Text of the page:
I gave a lot of thought to this topic before I posted it, because some people might take it as being unduly critical, but It's not. This is just a viewpoint based of observations made as I wander around the Forum. I will start by saying that the overwhelming number of discussions are extremely civil and the level of expertise exhibited is exceptional. And I find Forum members to be very generous in offering help. I am very comfortable being a member of this Forum. The points I make below are very rarely seen on the Forum, but they do occur and when they do, the exchange stops being fun, and is certainly not informative.
That said, I do occasionally see instances in which the discussion very quickly approaches the flash-point, mostly when an artifact posted is determined, or considered, to be a fake. In those few cases, I see the opinion-givers making the following--may I say, mistakes? The most serious mistake I see is the dismissal of an artifact without adequate explanation.
Some apparently assume their expertise is self evident and dismiss the artifact as "rubbish" or use a similar one-word dismissal. In nearly every case where this occurs, the artifact under review is junk, but dismissing it with a single word or a phrases like "Sorry Jack, it's a fake" is irritating to the poster because it explains nothing. My suggestion is that whenever you offer an opinion as to authenticity, you should do so with a complete explanation as to why you feel the way you do. It really doesn't take very many words.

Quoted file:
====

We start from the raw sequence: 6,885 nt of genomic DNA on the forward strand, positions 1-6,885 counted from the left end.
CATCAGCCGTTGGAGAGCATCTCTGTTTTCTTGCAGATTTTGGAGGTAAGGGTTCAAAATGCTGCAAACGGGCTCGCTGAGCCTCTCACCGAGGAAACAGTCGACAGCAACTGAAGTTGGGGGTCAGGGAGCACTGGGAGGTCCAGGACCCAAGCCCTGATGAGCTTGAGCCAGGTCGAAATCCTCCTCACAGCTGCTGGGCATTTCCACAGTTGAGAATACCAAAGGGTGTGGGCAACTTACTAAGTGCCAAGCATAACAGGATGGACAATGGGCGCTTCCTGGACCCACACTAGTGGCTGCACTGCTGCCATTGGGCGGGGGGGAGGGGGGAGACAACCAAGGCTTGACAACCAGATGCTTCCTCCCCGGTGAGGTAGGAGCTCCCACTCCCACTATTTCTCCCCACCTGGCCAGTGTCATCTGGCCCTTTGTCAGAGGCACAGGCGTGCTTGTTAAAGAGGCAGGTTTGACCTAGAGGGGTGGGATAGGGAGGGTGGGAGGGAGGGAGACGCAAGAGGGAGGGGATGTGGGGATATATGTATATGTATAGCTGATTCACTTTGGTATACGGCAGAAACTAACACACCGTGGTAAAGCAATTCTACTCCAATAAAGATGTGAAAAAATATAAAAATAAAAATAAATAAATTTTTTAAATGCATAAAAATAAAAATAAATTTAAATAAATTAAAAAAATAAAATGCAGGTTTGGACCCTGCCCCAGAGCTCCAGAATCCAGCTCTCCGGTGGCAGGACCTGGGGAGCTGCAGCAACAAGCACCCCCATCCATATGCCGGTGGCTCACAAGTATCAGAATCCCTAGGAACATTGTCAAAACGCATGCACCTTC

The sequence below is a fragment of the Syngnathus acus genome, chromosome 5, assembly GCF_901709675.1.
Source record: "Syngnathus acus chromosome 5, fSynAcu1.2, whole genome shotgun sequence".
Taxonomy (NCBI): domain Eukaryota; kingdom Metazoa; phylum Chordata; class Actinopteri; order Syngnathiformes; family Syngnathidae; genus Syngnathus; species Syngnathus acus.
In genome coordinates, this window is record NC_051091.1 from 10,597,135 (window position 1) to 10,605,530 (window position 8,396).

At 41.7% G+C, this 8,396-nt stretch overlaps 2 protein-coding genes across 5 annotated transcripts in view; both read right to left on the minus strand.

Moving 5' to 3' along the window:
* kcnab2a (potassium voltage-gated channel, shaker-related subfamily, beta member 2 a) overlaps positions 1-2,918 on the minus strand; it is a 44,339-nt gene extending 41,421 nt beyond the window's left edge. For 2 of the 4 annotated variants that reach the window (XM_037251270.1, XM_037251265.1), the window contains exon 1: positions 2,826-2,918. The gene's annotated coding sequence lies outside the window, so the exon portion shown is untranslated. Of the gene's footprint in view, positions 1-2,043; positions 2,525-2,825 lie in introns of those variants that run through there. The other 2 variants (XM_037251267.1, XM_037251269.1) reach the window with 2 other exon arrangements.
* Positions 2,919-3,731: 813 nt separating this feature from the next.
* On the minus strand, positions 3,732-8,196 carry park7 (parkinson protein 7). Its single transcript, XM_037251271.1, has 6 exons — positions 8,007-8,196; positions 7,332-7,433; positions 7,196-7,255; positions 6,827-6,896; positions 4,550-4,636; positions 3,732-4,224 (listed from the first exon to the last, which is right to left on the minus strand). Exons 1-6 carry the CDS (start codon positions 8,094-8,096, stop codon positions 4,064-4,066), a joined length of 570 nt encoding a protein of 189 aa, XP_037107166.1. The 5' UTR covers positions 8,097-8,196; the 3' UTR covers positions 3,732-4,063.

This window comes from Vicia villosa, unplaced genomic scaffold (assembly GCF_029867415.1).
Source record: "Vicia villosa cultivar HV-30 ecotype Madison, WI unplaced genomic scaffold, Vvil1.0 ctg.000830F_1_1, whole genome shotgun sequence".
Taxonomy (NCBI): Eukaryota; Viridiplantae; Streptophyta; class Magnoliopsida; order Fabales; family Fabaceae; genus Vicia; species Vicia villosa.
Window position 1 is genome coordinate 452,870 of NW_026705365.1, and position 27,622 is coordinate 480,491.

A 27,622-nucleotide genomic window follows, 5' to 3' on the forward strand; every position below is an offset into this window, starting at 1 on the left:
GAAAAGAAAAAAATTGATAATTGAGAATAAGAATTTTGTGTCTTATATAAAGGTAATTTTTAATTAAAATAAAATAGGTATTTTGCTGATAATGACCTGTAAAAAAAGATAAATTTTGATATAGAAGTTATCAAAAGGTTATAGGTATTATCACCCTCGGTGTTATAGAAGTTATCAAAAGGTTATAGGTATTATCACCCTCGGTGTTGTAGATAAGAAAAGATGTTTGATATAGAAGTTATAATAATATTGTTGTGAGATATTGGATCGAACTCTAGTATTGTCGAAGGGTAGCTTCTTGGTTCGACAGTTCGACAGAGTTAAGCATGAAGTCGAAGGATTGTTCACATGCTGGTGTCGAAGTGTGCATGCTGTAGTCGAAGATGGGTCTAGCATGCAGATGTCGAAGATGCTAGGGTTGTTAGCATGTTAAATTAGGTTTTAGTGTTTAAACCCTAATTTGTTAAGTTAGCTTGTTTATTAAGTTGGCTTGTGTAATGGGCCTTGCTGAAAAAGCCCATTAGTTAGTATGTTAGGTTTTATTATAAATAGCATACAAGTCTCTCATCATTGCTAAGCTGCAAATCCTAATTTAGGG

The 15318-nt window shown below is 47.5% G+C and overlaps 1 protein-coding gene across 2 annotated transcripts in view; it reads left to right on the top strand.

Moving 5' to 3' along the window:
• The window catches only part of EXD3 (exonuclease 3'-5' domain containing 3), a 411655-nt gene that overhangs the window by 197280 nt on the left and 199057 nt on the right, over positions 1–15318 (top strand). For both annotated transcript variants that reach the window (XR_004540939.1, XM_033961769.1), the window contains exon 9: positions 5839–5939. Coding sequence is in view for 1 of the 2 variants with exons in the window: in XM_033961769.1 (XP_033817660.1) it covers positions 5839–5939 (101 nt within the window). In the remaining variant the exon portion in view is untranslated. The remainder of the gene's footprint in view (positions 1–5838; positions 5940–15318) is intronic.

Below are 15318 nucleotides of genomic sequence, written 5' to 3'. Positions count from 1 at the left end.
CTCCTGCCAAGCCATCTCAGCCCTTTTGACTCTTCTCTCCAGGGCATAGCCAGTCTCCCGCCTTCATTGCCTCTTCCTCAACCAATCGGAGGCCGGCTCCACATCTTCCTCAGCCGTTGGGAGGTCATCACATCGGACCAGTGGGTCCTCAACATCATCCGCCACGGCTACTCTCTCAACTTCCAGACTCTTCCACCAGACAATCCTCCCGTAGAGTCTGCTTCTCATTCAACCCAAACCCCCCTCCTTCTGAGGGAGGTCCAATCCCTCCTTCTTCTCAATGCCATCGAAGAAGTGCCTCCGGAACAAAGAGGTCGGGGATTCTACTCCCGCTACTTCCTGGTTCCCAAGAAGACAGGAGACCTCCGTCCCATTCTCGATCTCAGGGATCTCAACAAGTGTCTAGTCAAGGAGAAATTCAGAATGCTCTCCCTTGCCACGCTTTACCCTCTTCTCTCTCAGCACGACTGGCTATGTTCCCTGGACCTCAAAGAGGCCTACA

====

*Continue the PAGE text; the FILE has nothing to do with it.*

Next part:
Some time ago I read a post in which the detractor defended his position on the grounds that he had "read a lot of books on the subject." I'm sure he had and I'm sure he knew what he was talking about. But it would have been much better had he cited his sources or offered a detailed explanation, rather than simply stating that the item was a fake. This is especially true when you take the position that an artifact is not authentic on the basis that some characteristic that is "always present in such and such a case" is absent. I don't know about the rest of you, but my experience with mass-production and military uniformity is that absolute standardization is a myth.
Explaining your reasons for stating that an artifact is not authentic is simply good manners and enhances your image as one who is knowledgeable. Especially when we consider the reality of the medium in which these artifacts under study are displayed. None of us can actually touch, heft, or hold the artifact in question. The nature of digital imagery prevents us from actually seeing small detail that would be visible if seen in real light. And the quality of the photography is often less than needed for proper examination.
The point is that, right or wrong, by providing a detailed, supported opinion about an artifact, you lessen the potential for a clash of interests and personalities.
Having said that, I will now hunker down and take the beating about the head and shoulders for not citing specific instances. I did not cite specific instances because I see no reason to stir the pot any more than I already have. Besides, I have high regard for many of you, and recognize that behavioral aberrations do occur. Except in my case, because I have read a lot of books on how to avoid that. Dwight